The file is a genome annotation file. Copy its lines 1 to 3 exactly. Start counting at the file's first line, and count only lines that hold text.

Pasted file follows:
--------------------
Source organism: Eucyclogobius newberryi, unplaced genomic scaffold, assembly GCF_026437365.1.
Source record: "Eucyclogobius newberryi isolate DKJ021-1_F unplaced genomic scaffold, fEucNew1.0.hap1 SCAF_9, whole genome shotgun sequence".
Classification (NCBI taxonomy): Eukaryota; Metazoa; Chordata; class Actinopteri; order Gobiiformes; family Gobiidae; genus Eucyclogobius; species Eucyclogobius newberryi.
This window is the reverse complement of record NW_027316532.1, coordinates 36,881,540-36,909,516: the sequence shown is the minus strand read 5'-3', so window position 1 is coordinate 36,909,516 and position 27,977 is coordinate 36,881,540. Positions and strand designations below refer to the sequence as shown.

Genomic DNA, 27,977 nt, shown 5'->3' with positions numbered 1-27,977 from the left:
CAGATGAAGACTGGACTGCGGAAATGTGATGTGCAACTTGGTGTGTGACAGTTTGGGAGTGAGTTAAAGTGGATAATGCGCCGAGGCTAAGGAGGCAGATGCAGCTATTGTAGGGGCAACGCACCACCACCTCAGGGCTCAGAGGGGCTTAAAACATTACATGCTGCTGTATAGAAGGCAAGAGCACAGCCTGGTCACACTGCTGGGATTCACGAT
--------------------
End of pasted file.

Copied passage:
Source organism: Eucyclogobius newberryi, unplaced genomic scaffold, assembly GCF_026437365.1.
Source record: "Eucyclogobius newberryi isolate DKJ021-1_F unplaced genomic scaffold, fEucNew1.0.hap1 SCAF_9, whole genome shotgun sequence".
Classification (NCBI taxonomy): Eukaryota; Metazoa; Chordata; class Actinopteri; order Gobiiformes; family Gobiidae; genus Eucyclogobius; species Eucyclogobius newberryi.